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Tipperary People Attend Dublin Pro-Life ‘Rally For Life’.

“Don’t give up! I believe in you all!
A person’s a person, no matter how small!
And you very small persons will not have to die
If you make yourselves heard! So come on, now and TRY!”

Extract from the Dr. Seuss’ 1954 classic, Horton Hears a Who!”

Residents of Co. Tipperary joined the ranks of a Pro-Life rally held in Dublin this afternoon, with the organisers of the ‘Rally for Life’ confirming the numbers of those attending / taking part at slightly over 10,000 people.

The Pro-life campaigners marched from the Garden of Remembrance in Parnell Square, down to the Customs House, in opposition to Ireland’s new abortion laws introduced in May of this year, following the referendum on the Eighth Amendment; with those assembled today calling on the present government for another referendum on abortion.

Thanks to social media, Irish people have now come to the realisation that a baby whose form is hardly visible underneath the slightest curve of a mother’s skirt, can now be cruelly crushed to death and ripped asunder; in some cases to be sold as tissue for drug testing purposes. After all, while food and beverages do not contain any aborted foetal material, they may be tastier because of it, and some cosmetics – those pretending to grant users access to that mythical fountain of youth – is most probably developed thanks to foetal skin cell testing.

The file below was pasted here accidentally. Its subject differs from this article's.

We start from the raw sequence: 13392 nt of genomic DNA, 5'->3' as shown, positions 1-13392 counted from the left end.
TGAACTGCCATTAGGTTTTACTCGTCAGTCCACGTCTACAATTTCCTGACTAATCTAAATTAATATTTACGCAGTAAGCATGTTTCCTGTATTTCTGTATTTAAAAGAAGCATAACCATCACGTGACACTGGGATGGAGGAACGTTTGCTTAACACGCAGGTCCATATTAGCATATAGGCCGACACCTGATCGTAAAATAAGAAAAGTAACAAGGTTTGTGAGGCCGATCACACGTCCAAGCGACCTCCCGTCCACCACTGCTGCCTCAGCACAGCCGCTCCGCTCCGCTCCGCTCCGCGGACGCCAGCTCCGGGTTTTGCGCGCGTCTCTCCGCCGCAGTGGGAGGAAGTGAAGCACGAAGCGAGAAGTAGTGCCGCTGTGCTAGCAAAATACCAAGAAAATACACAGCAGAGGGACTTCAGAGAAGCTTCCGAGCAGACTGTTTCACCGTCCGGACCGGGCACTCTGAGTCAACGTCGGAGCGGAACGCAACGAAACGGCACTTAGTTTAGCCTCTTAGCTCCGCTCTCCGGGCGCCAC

Please read the poem hereunder, twice, before commenting.

Unto Us

A poem by the late great British-Irish comedian, writer, poet, playwright and actor Spike Milligan (1918 – 2002).

“Somewhere at some time
They committed themselves to me
And so, I was!
Small, but I WAS!
Tiny, in shape
Lusting to live
I hung in my pulsing cave.
Soon they knew of me
My mother – my father.
I had no say in my being
I lived on trust
And love
Tho’ I couldn’t think
Each part of me was saying
A silent ‘Wait for me
I will bring you love!’

I was taken
Blind, naked, defenceless
By the hand of one
Whose good name
Was graven on a brass plate
in Wimpole Street,*
and dropped on the sterile floor
of a foot operated plastic waste
bucket.
There was no Queen’s Counsel
To take my brief.
The cot I might have warmed
Stood in Harrod’s shop window.
When my passing was told
My father smiled.
No grief filled my empty space.
My death was celebrated
With tickets to see Danny La Rue
Who was pretending to be a woman
Like my mother was.”

* Note: Wimpole Street is an area located in the City of Westminster, Central London, England, associated with private medical practice and similar associations.

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